‘Move fast and break things’ is a bad idea for start-up healthcare companies – Technewscity

It may seem counterintuitively, but one of the reasons some entrepreneurs are attracted to healthcare is the rules. No industry outside of defense has been so much researched, and for good reason: When dealing with people, extra caution is crucial.

Rules, requirements and regulatory complexity can be barriers to access to a world of digital healthcare startups, but they also provide opportunities.

Founders often find creative ways to unite the additional oversight, such as saying that their launch is just a proof of concept, or that they can not justify the cost of spending hundreds of thousands of dollars a month on advertising to attract new users.

Since venture funding was scarce, there was an urgent need to prioritize speed and maximize the runway provided by smaller seed rounds. However, the environment has changed – growing investor interest and ample available capital have meant that there is an even greater need to allocate a significant budget for compliance.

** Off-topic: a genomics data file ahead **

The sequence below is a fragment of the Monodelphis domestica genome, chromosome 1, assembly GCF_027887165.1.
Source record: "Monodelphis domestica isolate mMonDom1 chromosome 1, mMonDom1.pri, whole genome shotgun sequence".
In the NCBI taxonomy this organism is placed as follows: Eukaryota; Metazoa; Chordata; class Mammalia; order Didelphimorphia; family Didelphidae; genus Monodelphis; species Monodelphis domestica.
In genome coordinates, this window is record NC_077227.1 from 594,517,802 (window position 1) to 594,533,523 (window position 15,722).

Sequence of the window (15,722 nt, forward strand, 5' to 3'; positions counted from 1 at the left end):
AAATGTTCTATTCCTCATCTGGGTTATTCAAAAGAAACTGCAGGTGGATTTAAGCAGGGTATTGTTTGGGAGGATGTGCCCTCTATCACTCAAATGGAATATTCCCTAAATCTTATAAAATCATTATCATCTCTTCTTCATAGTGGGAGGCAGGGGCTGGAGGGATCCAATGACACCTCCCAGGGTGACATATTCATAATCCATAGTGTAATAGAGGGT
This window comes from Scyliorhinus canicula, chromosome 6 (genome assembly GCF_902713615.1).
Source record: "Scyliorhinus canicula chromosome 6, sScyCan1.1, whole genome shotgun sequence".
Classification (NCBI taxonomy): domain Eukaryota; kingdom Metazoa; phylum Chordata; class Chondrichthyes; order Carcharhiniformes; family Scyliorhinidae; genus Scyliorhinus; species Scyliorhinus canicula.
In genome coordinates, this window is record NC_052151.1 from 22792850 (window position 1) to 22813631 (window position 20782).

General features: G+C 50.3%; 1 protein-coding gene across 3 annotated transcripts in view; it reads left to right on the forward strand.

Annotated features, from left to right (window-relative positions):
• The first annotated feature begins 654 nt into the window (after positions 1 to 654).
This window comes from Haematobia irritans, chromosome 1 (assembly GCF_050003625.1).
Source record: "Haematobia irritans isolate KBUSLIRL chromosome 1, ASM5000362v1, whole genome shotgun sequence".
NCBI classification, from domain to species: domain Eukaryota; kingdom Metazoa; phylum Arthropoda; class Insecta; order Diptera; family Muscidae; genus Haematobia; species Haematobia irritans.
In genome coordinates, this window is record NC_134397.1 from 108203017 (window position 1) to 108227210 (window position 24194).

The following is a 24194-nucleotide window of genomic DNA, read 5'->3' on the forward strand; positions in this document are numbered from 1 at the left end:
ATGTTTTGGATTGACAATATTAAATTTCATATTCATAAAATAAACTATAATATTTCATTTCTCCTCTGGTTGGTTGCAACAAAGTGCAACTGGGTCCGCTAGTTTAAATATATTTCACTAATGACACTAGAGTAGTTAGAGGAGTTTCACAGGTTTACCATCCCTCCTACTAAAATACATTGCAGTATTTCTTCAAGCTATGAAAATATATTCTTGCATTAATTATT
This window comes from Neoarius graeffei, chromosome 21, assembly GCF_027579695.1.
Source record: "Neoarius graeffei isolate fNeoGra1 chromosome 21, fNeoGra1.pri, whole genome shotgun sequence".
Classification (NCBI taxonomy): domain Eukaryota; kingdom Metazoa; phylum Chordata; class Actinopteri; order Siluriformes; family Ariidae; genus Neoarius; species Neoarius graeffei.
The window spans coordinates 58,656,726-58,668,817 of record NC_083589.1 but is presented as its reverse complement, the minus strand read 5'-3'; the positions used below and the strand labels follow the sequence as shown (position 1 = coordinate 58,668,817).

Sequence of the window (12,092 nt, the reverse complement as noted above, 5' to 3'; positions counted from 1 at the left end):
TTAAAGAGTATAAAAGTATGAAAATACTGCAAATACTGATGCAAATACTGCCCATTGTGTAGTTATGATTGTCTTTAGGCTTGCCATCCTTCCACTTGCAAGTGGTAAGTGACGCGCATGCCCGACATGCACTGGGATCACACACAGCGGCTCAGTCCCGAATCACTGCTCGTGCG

Speed ​​and efficiency can be crucial for startups, but compliance with legislation does not have to be a bottleneck or a financial drain.

If compliance is not a consideration from the start, founders will sooner or later end up in a situation where they have to struggle to sort things out behind the scenes and spend huge sums on legal costs – and that’s the best case scenario. In the worst case, an agreement can blow up.

It is understandable how these concerns can be overlooked in the beginning. There is a certain amount of creativity and dissatisfaction with the status quo that is necessary for founders to imagine building something that does not already exist.

But when building a digital healthcare company, the ultimate end user is someone in need of medical attention. The stakes are higher than creating the next puzzle or food delivery app.